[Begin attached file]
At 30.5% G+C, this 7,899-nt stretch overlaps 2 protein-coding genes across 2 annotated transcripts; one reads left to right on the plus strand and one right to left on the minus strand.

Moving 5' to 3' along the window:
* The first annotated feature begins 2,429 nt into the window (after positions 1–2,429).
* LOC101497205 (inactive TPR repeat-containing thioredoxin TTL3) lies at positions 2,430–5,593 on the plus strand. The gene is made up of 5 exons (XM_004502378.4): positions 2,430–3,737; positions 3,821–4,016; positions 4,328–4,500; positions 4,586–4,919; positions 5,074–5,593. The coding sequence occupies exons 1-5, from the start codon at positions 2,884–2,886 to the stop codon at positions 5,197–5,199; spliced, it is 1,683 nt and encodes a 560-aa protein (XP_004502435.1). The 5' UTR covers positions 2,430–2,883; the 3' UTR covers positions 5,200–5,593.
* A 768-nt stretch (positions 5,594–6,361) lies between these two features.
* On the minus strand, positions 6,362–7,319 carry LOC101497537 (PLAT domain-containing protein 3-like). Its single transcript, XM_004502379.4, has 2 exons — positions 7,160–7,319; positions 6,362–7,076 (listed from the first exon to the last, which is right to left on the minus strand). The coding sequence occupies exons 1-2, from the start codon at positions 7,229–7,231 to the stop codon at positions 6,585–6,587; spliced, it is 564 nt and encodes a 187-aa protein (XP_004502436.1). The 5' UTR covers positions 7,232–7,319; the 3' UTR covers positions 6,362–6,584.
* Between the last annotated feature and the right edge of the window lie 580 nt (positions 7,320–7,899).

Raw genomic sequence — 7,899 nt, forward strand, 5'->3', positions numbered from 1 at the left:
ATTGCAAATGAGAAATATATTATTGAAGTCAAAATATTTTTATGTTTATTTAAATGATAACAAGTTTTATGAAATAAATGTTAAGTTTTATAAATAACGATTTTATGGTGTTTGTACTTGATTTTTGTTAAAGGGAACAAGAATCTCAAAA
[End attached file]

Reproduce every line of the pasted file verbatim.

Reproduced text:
At 30.5% G+C, this 7,899-nt stretch overlaps 2 protein-coding genes across 2 annotated transcripts; one reads left to right on the plus strand and one right to left on the minus strand.

Moving 5' to 3' along the window:
* The first annotated feature begins 2,429 nt into the window (after positions 1–2,429).
* LOC101497205 (inactive TPR repeat-containing thioredoxin TTL3) lies at positions 2,430–5,593 on the plus strand. The gene is made up of 5 exons (XM_004502378.4): positions 2,430–3,737; positions 3,821–4,016; positions 4,328–4,500; positions 4,586–4,919; positions 5,074–5,593. The coding sequence occupies exons 1-5, from the start codon at positions 2,884–2,886 to the stop codon at positions 5,197–5,199; spliced, it is 1,683 nt and encodes a 560-aa protein (XP_004502435.1). The 5' UTR covers positions 2,430–2,883; the 3' UTR covers positions 5,200–5,593.
* A 768-nt stretch (positions 5,594–6,361) lies between these two features.
* On the minus strand, positions 6,362–7,319 carry LOC101497537 (PLAT domain-containing protein 3-like). Its single transcript, XM_004502379.4, has 2 exons — positions 7,160–7,319; positions 6,362–7,076 (listed from the first exon to the last, which is right to left on the minus strand). The coding sequence occupies exons 1-2, from the start codon at positions 7,229–7,231 to the stop codon at positions 6,585–6,587; spliced, it is 564 nt and encodes a 187-aa protein (XP_004502436.1). The 5' UTR covers positions 7,232–7,319; the 3' UTR covers positions 6,362–6,584.
* Between the last annotated feature and the right edge of the window lie 580 nt (positions 7,320–7,899).

Raw genomic sequence — 7,899 nt, forward strand, 5'->3', positions numbered from 1 at the left:
ATTGCAAATGAGAAATATATTATTGAAGTCAAAATATTTTTATGTTTATTTAAATGATAACAAGTTTTATGAAATAAATGTTAAGTTTTATAAATAACGATTTTATGGTGTTTGTACTTGATTTTTGTTAAAGGGAACAAGAATCTCAAAA